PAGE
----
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Practicing Mindfulness in Your Everyday Life
Practicing Mindfulness in Your Everyday Life

Practicing Mindfulness in Your Everyday Life

Mindfulness is a word that’s really been making the rounds lately, being touted by self-help articles and experts as the next “big thing”, but also being brought up by medical professionals as a technique with scientifically proven benefits pertaining to mental health. In this text, we’ll first try to explain what mindfulness actually is, then we’ll go over the science behind it, and we’ll end things by giving you a list of tips to help you integrate mindfulness into your day-to-day routine in a hassle-free way so you could reap the benefits that this state of mind can bring.

What Is Mindfulness?

There is more than one definition for mindfulness out there, but it can be generally said that it is a mental state in which a person actively pays attention to the present and carefully observes his or her feelings and thoughts without passing judgment(1). You’d be correct to think that this bears striking similarities to meditation. These two practices not only complement one another but also frequently overlap – the main difference would be that meditation is a broader term which encompasses mindfulness, thereby making mindfulness one of the numerous forms of meditation(2). This is further evidenced by the fact that “mindfulness meditation” is a widely accepted therapeutic technique which is offered in a variety of institutions, ranging from schools to the U.S. Army(3).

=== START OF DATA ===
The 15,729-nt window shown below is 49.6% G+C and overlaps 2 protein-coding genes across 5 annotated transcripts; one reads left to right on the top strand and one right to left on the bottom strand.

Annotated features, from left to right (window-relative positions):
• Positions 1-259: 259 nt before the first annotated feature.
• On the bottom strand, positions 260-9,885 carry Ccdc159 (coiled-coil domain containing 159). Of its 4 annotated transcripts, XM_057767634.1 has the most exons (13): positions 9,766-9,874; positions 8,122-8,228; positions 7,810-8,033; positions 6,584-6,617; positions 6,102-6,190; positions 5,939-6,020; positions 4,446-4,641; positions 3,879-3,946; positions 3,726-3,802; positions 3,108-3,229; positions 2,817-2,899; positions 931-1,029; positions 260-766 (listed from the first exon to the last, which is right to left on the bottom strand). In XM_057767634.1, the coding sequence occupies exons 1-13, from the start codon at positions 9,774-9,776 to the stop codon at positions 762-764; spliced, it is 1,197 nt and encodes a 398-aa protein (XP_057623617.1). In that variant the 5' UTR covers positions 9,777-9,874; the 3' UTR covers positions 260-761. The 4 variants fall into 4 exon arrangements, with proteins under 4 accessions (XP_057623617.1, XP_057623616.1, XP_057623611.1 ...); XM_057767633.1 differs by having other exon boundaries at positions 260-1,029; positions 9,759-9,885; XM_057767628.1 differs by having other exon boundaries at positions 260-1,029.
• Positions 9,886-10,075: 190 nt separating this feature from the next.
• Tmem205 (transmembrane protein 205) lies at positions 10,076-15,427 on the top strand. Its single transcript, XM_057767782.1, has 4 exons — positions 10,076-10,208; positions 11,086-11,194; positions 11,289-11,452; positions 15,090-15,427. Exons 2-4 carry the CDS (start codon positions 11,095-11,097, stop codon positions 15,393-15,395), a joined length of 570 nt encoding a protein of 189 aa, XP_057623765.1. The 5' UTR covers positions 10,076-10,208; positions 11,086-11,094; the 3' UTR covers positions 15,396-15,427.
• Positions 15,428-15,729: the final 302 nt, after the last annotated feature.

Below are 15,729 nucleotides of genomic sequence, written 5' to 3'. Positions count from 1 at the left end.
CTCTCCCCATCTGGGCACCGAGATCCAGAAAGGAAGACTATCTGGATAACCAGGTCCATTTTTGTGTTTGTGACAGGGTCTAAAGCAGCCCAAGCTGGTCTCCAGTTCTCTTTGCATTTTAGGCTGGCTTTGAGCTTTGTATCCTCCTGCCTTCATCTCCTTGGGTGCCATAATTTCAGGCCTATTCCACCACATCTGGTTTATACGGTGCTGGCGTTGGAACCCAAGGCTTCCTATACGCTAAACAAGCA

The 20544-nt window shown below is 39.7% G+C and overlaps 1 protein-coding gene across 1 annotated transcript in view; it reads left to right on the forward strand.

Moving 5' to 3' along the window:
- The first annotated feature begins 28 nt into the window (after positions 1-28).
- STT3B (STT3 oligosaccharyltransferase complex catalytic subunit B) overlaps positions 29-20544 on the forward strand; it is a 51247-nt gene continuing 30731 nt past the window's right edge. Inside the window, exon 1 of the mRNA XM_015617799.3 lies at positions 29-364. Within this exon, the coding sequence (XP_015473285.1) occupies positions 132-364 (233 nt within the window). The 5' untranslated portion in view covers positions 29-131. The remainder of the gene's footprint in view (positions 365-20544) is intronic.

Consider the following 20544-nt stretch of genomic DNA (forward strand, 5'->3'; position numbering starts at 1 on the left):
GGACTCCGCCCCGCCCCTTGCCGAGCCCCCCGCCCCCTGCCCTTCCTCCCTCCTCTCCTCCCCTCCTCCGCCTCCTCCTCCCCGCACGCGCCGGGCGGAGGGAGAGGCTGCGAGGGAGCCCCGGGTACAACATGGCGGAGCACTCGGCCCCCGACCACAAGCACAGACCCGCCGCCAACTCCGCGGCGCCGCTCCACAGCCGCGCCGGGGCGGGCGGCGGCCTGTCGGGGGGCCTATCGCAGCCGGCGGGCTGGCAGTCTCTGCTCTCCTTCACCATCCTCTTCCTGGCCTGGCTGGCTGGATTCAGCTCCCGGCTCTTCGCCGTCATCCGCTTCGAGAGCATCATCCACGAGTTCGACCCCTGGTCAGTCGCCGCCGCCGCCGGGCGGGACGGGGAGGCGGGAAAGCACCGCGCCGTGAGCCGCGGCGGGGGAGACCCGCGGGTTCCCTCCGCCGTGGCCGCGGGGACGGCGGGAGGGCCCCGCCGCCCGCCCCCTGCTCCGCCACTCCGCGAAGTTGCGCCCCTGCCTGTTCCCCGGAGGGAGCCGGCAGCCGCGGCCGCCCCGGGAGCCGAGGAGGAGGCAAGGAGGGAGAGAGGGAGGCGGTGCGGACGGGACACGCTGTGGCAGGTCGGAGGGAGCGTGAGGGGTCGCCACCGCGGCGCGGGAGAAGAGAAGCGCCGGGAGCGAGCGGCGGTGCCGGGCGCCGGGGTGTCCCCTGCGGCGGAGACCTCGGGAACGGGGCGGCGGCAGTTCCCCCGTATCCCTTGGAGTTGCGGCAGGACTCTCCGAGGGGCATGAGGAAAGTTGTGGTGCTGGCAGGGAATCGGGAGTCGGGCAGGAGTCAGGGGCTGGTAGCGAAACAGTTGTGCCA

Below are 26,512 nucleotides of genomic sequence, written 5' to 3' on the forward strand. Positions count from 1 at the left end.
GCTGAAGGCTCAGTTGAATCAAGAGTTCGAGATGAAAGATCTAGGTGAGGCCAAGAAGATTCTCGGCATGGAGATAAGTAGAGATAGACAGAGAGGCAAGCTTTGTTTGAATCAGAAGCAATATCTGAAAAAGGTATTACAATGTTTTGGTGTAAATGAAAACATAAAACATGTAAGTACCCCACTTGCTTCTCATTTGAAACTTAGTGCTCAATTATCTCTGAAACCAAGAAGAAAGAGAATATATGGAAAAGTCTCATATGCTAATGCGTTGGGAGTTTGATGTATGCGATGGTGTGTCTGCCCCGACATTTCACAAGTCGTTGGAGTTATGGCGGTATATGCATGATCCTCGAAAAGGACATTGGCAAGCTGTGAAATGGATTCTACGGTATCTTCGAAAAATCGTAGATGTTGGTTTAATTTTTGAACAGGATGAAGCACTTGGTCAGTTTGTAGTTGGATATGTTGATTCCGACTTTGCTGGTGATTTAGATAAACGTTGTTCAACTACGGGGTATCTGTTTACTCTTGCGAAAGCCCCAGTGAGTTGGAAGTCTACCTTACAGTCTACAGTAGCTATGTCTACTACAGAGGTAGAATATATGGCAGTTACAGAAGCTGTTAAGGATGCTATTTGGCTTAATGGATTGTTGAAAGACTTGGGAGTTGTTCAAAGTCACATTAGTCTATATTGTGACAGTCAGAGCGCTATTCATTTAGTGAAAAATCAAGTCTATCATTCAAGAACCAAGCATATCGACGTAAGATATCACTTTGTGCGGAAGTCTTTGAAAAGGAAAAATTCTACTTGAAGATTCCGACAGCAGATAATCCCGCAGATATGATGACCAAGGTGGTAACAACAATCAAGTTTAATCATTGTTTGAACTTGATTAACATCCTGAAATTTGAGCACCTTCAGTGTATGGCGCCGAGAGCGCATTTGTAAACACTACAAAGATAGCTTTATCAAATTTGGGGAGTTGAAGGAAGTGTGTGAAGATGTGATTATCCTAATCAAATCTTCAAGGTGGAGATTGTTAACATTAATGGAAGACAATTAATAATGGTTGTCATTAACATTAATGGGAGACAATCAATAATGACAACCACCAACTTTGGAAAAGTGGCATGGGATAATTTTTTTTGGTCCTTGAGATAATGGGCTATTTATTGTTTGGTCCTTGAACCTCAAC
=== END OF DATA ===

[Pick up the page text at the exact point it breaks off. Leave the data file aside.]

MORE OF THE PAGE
Its popularity can be attributed to a number of factors, but we believe that two stand out. For one, numerous scientific studies have found that mindfulness can be beneficial to several facets of mental health, most notably stress reduction – more on this in the following section. Secondly, once you’ve mastered the required techniques, mindfulness can be practiced while you’re doing other things, and in particular, while you’re doing boring, repetitive tasks. As soon as you realize that you can work on bettering yourself at the same time as you’re doing your chores, that part of the brain which goes crazy when you see a thing you want is on sale lights up – it’s like you’re getting a 2-for-1 deal on mental wellbeing.